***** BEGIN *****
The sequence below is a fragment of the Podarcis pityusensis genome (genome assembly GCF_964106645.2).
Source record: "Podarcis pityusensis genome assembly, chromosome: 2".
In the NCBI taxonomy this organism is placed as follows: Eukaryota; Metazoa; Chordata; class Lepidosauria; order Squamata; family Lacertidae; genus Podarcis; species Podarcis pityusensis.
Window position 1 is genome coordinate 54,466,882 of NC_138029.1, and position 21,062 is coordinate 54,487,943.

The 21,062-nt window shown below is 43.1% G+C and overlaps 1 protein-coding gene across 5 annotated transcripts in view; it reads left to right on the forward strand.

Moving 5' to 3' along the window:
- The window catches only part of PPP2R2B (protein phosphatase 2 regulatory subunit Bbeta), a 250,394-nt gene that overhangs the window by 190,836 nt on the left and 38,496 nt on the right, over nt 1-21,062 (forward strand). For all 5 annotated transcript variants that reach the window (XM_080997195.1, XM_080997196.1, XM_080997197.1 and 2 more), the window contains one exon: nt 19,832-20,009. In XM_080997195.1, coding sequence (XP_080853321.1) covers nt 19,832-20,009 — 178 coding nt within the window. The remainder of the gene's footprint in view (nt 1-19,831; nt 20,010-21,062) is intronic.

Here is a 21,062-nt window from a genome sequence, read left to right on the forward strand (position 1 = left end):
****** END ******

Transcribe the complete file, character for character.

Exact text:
The sequence below is a fragment of the Podarcis pityusensis genome (genome assembly GCF_964106645.2).
Source record: "Podarcis pityusensis genome assembly, chromosome: 2".
In the NCBI taxonomy this organism is placed as follows: Eukaryota; Metazoa; Chordata; class Lepidosauria; order Squamata; family Lacertidae; genus Podarcis; species Podarcis pityusensis.
Window position 1 is genome coordinate 54,466,882 of NC_138029.1, and position 21,062 is coordinate 54,487,943.

The 21,062-nt window shown below is 43.1% G+C and overlaps 1 protein-coding gene across 5 annotated transcripts in view; it reads left to right on the forward strand.

Moving 5' to 3' along the window:
- The window catches only part of PPP2R2B (protein phosphatase 2 regulatory subunit Bbeta), a 250,394-nt gene that overhangs the window by 190,836 nt on the left and 38,496 nt on the right, over nt 1-21,062 (forward strand). For all 5 annotated transcript variants that reach the window (XM_080997195.1, XM_080997196.1, XM_080997197.1 and 2 more), the window contains one exon: nt 19,832-20,009. In XM_080997195.1, coding sequence (XP_080853321.1) covers nt 19,832-20,009 — 178 coding nt within the window. The remainder of the gene's footprint in view (nt 1-19,831; nt 20,010-21,062) is intronic.

Here is a 21,062-nt window from a genome sequence, read left to right on the forward strand (position 1 = left end):